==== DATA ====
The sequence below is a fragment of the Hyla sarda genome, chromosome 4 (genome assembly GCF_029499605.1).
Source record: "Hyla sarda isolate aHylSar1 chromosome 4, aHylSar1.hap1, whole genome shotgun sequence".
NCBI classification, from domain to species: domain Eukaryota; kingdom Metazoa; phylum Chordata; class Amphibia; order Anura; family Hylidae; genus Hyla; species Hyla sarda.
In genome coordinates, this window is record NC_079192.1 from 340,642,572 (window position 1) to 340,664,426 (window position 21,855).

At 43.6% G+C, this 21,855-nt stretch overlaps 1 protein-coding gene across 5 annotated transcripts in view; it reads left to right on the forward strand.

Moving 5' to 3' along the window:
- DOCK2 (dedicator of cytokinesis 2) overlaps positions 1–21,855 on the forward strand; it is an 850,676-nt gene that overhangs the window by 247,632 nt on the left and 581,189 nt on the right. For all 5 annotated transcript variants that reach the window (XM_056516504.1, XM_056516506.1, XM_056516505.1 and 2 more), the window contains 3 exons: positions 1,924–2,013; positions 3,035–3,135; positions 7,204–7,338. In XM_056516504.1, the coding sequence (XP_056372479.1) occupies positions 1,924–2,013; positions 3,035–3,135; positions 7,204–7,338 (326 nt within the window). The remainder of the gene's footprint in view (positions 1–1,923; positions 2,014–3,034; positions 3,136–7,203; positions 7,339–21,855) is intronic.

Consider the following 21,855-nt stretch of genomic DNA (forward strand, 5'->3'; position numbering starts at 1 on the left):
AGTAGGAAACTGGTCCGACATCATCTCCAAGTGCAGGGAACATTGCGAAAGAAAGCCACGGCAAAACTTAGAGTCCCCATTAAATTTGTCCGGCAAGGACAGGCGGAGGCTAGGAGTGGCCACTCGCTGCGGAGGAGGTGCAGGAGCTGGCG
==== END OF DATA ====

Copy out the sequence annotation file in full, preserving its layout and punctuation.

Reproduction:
The sequence below is a fragment of the Hyla sarda genome, chromosome 4 (genome assembly GCF_029499605.1).
Source record: "Hyla sarda isolate aHylSar1 chromosome 4, aHylSar1.hap1, whole genome shotgun sequence".
NCBI classification, from domain to species: domain Eukaryota; kingdom Metazoa; phylum Chordata; class Amphibia; order Anura; family Hylidae; genus Hyla; species Hyla sarda.
In genome coordinates, this window is record NC_079192.1 from 340,642,572 (window position 1) to 340,664,426 (window position 21,855).

At 43.6% G+C, this 21,855-nt stretch overlaps 1 protein-coding gene across 5 annotated transcripts in view; it reads left to right on the forward strand.

Moving 5' to 3' along the window:
- DOCK2 (dedicator of cytokinesis 2) overlaps positions 1–21,855 on the forward strand; it is an 850,676-nt gene that overhangs the window by 247,632 nt on the left and 581,189 nt on the right. For all 5 annotated transcript variants that reach the window (XM_056516504.1, XM_056516506.1, XM_056516505.1 and 2 more), the window contains 3 exons: positions 1,924–2,013; positions 3,035–3,135; positions 7,204–7,338. In XM_056516504.1, the coding sequence (XP_056372479.1) occupies positions 1,924–2,013; positions 3,035–3,135; positions 7,204–7,338 (326 nt within the window). The remainder of the gene's footprint in view (positions 1–1,923; positions 2,014–3,034; positions 3,136–7,203; positions 7,339–21,855) is intronic.

Consider the following 21,855-nt stretch of genomic DNA (forward strand, 5'->3'; position numbering starts at 1 on the left):
AGTAGGAAACTGGTCCGACATCATCTCCAAGTGCAGGGAACATTGCGAAAGAAAGCCACGGCAAAACTTAGAGTCCCCATTAAATTTGTCCGGCAAGGACAGGCGGAGGCTAGGAGTGGCCACTCGCTGCGGAGGAGGTGCAGGAGCTGGCG